Danneltown, Pennsylvania

How did Danneltown, Pennsylvania get it’s name? This page provides a brief history about the naming of Danneltown, Pennsylvania, the people who settled it, and the industry rising within it.

This bygone hamlet on Haycock Mountain lay on both sides of a road which skirts the northern edge of the mountain and extends from Gallows to Applebachsville. Close by is the entrance to Stony Garden. More than a century ago two brothers, Hiram and Jesse O’Dannel (perhaps O’Daniel), came from Ireland to Bucks County and founded Danneltown, where, by the right of squatters’ sovereignty, they obtained title to bits of land nobody owned, or, if owned, the owners seemed to care not very much about them. The O’Dannels built one-story log houses with one room, one door and one window. Other settlers drifted in and built more such huts, and soon a village of log cabins dotted the roadside clearings. The spot was isolated and the ground sterile and sprinkled with boulders of varying sizes; but the colony, despite a lack of visible means of support, thrived after a fashion. One of the log huts, which had been “improved” by dividing its single room into two, housed at one time a man, his wife and their twenty-four children. Danneltown was a self-existent community, with tragedy (perhaps sometimes a little roguery) alternating with festivity. Every Sunday evening there was a prayer meeting or a dance, as suited their fancy. One of the O’Dannels acted as both minister for the prayer meetings and fiddler for the dances. John Hoot, a locally famous herb doctor, was one of the town’s colorful characters. It was said of him that he could cure any human ill, from baby colic to mad dog bite.

For a long time little was known of this colony by the outside world, except (as occasionally happened) when an unlucky villager’s name appeared on the Quarter Session Court docket at Doylestown. After Civil War times the mountain became popular with picnickers, who “discovered” the quaintly squalid settlement, and thereafter there was no lack of visits from outlanders. However, the village young people gradually drifted away, some of them finding homes elsewhere, and finally the colony folded up. About 1880 most of those remaining packed their meager belongings on donkeys and in home-made carts drawn by dogs and goats. The motley procession passed over the Durham Road and down through Doylestown for some destination in the State of Delaware known only to themselves. Two or three years before this exodus one of the log houses was deserted by its occupants, who left behind them all their household goods. A chance passerby, who noted the incident, said “die neighbors had set the furniture and cooking utensils around the outside of the cabin, then stripped the cabin itself of its timbers to the foundation for firewood. A billygoat spends his time wandering around the yard and orchard, occasionally mounting a huge boulder to watch a traveler wend his way in and out among the rocks along the winding road, a pathetic picture of loneliness.”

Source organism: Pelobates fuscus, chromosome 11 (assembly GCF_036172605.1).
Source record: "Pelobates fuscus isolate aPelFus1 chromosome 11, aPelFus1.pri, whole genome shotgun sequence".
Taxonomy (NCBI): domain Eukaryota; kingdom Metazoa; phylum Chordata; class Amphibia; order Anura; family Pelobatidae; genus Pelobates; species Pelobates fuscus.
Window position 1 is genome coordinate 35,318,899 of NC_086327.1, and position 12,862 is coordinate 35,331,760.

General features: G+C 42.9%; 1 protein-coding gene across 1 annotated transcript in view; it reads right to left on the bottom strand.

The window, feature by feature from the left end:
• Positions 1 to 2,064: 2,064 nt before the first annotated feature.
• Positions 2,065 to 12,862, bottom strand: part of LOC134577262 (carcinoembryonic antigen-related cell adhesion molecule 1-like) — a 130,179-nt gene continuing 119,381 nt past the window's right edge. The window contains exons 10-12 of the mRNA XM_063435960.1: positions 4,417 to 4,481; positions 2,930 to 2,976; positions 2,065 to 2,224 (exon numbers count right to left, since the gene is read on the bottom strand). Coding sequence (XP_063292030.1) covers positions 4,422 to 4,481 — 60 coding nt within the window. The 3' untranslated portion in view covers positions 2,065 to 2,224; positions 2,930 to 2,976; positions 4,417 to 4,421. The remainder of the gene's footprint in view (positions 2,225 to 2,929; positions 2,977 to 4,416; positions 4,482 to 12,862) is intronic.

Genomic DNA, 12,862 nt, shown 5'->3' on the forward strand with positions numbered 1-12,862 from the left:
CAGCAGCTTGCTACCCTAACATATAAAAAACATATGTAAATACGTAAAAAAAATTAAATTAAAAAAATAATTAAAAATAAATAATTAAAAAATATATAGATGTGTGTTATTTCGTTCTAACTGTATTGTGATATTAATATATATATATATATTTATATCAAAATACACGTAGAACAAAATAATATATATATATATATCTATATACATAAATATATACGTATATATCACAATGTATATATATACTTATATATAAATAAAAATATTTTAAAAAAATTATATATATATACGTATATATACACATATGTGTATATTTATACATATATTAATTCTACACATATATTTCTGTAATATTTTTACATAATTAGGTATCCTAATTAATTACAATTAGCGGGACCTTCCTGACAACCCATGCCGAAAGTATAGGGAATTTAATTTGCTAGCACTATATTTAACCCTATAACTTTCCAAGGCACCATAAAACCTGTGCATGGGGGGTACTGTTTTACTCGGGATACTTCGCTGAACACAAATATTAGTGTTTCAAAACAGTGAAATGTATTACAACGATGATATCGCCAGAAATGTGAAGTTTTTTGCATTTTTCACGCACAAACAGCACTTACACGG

The last mountain log cabin crumpled in ruins a few years ago, and today the only known existing memento of the vanished village of the O’Dannels is a pencil sketch of that last log house, deposited recently in the Library of The Bucks County Historical Society by one who witnessed the colony’s exodus sixty years ago. As to the last member of the old colony, Frank K. Swain, of “Fonthill,” who assisted Dr. Henry C. Mercer in his archaeological work, writes as follows under date of February 16, 1940: “Twenty years ago when we were working up old houses, we were in Danneltown a lot. I find we photographed Julia Grumlick’s log hut November 12, 1920, and it was some time after that, perhaps 1922 or 1924, that old Dannel, aged then about 80 years, was in the almshouse during the winter and came here a time or two on Sunday afternoons. I am not sure whether he lived entirely alone or with his granddaughter, otherwise he would be the last of his family there. He said that when he was a boy you could see sail boats on the river at Bristol on a clear day and with a good glass from the highest point of Haycock. That would mean about 1840, and I don’t pretend to know when sail boats were abandoned. He may have been repeating what he heard from his parents, and not really what he had seen, as he was getting pretty old and shaky.”


MacReynolds, George. Place Names in Bucks County Pennsylvania, 2nd Edition. Doylestown, PA: The Bucks County Historical Society, 1955.

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